Wednesday, 31 August 2011

Tungsten and Fluorescent Lighting

This exercise is now increasingly difficult to do because of the changing law and the lack of simple tungsten lights available. All the lights in our house are now the long lasting compact fluorescent light variety or halogen lights.  I performed a similar exercise looking at the lights (CFL) in the hall and out the door. When my eyes had adjusted to the outside light and I looked back inside the light was definitely orange. Conversely, when looking back outside, the evening light appeared bluish.
On measuring the light inside the living room, which appears reasonably bright to the eye, at ISO 100, and f/4.5, the shutter speed varied between 4 seconds in the brightest part of the room and 3 minutes in the dullest part, clearly not holdable by hand, and unlikely to give a sharp photo of a person. I am certainly aware that reading by the artificial light without an extra ‘reading lamp’ is getting increasingly difficult.

Interior and Exterior.

As previously noted we do not have any tungsten bulbs, so this exercise was carried out in the living room which is lit by a ceiling fitting of 5 small CFL bulbs.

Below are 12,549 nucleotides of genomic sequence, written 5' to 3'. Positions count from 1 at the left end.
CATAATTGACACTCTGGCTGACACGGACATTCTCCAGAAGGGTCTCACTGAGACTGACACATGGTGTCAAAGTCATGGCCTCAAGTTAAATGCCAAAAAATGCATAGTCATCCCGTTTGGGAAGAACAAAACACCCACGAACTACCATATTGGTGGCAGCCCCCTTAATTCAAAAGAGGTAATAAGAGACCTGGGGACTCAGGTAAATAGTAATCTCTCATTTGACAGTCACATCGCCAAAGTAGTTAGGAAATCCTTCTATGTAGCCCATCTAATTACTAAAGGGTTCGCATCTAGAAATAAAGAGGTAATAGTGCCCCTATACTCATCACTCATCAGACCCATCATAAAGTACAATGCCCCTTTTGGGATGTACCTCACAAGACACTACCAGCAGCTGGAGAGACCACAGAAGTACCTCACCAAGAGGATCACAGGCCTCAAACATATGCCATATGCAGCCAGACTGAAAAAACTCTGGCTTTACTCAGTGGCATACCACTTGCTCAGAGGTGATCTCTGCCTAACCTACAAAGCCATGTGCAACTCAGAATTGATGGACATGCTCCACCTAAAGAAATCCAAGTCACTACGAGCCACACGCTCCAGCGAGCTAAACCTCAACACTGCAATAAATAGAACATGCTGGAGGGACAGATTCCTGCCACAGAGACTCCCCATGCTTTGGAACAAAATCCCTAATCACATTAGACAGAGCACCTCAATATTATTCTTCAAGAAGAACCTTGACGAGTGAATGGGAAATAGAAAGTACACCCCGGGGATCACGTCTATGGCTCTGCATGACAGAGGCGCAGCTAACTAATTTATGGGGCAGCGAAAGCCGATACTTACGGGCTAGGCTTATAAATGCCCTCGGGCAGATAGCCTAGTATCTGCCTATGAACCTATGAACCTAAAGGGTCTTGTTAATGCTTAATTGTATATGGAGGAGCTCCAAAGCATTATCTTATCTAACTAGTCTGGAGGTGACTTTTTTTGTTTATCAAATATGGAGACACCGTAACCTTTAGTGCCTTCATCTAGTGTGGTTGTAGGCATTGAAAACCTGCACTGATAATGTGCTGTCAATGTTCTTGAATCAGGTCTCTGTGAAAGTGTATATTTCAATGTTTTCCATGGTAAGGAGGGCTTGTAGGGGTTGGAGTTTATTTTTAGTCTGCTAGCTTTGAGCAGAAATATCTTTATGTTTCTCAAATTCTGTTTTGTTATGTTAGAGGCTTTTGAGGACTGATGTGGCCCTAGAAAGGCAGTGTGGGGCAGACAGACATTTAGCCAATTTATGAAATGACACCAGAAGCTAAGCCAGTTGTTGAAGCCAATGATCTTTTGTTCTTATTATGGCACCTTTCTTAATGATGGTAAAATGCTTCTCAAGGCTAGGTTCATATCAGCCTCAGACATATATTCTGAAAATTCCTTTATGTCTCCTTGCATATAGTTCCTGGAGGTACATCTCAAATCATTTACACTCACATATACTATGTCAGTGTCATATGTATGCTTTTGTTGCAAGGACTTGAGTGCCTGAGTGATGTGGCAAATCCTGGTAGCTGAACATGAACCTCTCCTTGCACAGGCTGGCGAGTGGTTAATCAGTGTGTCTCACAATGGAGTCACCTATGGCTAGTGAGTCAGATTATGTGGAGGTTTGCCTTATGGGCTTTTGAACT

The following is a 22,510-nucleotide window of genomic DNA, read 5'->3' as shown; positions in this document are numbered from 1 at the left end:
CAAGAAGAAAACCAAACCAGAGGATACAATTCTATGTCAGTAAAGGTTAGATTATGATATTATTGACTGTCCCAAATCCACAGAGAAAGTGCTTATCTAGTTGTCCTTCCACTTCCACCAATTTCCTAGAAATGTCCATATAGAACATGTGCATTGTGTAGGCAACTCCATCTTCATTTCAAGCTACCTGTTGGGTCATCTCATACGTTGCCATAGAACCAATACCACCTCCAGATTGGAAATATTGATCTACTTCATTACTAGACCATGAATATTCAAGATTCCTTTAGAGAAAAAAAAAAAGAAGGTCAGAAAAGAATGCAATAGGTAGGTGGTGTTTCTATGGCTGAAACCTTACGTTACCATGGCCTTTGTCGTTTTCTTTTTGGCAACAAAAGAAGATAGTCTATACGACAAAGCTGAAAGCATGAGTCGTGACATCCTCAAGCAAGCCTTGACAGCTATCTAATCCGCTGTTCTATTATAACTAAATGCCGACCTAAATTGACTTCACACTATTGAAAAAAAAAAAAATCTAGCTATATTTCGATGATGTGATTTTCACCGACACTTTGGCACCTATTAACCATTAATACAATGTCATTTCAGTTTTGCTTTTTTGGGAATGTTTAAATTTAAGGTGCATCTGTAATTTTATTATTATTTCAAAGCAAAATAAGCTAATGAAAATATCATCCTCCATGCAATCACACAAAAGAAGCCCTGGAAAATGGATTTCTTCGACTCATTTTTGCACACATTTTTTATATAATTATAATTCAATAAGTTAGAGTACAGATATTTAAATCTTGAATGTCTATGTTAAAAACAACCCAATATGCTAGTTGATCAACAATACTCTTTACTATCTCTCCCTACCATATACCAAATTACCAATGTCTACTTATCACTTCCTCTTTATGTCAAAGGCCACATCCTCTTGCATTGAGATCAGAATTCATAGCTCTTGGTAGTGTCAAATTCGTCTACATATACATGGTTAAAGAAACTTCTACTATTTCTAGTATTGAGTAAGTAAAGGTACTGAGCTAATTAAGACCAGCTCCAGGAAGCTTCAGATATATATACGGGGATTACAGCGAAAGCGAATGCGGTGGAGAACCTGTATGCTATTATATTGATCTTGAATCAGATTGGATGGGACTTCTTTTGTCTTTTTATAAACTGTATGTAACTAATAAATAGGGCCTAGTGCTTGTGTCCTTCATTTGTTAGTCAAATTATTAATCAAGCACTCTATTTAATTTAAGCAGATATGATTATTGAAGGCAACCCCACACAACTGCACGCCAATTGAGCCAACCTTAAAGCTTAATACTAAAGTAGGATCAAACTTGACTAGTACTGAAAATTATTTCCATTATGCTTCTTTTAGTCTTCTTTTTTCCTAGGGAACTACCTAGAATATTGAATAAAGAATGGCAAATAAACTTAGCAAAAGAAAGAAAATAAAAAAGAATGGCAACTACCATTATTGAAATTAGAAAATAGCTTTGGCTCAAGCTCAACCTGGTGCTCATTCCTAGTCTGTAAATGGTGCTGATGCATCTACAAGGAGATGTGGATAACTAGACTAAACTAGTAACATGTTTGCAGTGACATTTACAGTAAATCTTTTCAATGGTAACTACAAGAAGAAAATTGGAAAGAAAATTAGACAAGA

Trial 1.

On investigation my camera does not have and automatic - fluorescent setting for white balance - so I did some experimentation.


This image was taken using the camera's AWB setting. Both the colour and exposure are reasonable. The internal light was from a overhead fitting of CFL bulbs that are diffused though  opaque glass light shades.


Here the white balance was set to incandescent, this is clearly not at all the right setting for these CFL bulbs and gives an overall blueish tinge both to the area of the pot lit by the internal lights and the outside area. Not a success.

Trial 2.

I then decided to experiment a little and see if I could get a better result in camera, without relying on post-processing. By now it was later and there was less light outside.


Again the camera's AWB setting has done a reasonable job. The curtains and the orchids have a fairly accurate colour and there is no overt colour tint to the outside, the window frame is a little bit warm in colour (it should be grey).


This was taken using the camera's daylight setting. It gives a warmer glow to the picture, more pleasant although rather less accurate  colours.


As previously, the incandescent setting does not work for the light generated by these bulbs.

Set whit balance

For this image I choose a white balance that I had previously set to a white card. This gave a very similar effect to the 'daylight' setting, possibly slightly more accurate, but still slightly warm.

This was an interesting experiment. Previously I would almost certainly relied on the AWB setting of the camera. I would not have used the incandescent setting, but also probably not used the daylight one. When taking pictures in our living room, which will usually be of family, the rather warmer 'daylight' setting is likely to give a more pleasing effect than the 'cooler' AWB setting.

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